Visual Perceptual Exam
Adult Eye Exams
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Visual Perceptual Exam
The visual perceptual exam encompasses a battery of standardized tests geared at studying the way the brain interprets and processes information. It is not the typical exam and so it does not use an eye chart. The ability to see 20/20 does not automatically mean that the patient has a normal ability to process visual information. Deficits in visual perception can affect school
performance and possibly sports. Keep in mind that deficits in visual perception affect how
visual information is interpreted or processed by the brain.
One of the items tested in the visual perceptual exam is laterality and directionality. Laterality is
the ability to recognize right and left on oneself. For example, laterality is the ability to
distinguish our right hand from our left hand. Directionality is the ability to know this orientation
of objects in space. Patients with directionality problems can have trouble with reversals. This
can make it hard to differentiate between a p and a q or a b and a p.
During the visual perceptual exam the patient’s will also be tested for ocular motor function,
specifically saccadic movements, which are the eye movements used with reading. It is the
ability to accurately fixate from one object to another. Trouble with saccades can cause letter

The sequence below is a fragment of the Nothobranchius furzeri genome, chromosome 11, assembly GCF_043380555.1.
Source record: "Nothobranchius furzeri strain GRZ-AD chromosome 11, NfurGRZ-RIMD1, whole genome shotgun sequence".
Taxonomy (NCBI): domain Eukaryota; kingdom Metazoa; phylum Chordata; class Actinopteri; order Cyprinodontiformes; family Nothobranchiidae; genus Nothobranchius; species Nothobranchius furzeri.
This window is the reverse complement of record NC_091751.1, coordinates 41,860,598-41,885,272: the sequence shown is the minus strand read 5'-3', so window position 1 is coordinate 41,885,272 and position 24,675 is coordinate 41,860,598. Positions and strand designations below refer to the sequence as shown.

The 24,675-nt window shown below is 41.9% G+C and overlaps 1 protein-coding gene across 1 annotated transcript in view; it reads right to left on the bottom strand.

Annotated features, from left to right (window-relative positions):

omission, skipping lines and trouble copying from the board. The second component is pursuit
movement, which is the ability to track objects that are in motion. This is used during sports.
The visual perceptual exam also tests visual discrimination, visual memory, spatial relations,
visual form constancy, and figure ground. These are the different ways in which the brain
interprets information. For example figure ground is the ability to locate an object even when
surrounded by a background or other images. This skill is helpful when a student is presented
with a lot of information at one time. If your child is struggling in school, having trouble copying
from the board or having problems finishing tests or homework in time, consider getting the
visual perceptual exam. This exam assumes the patient have normal vision of 20/20 so make
sure that your child has had a recent comprehensive eye exam first.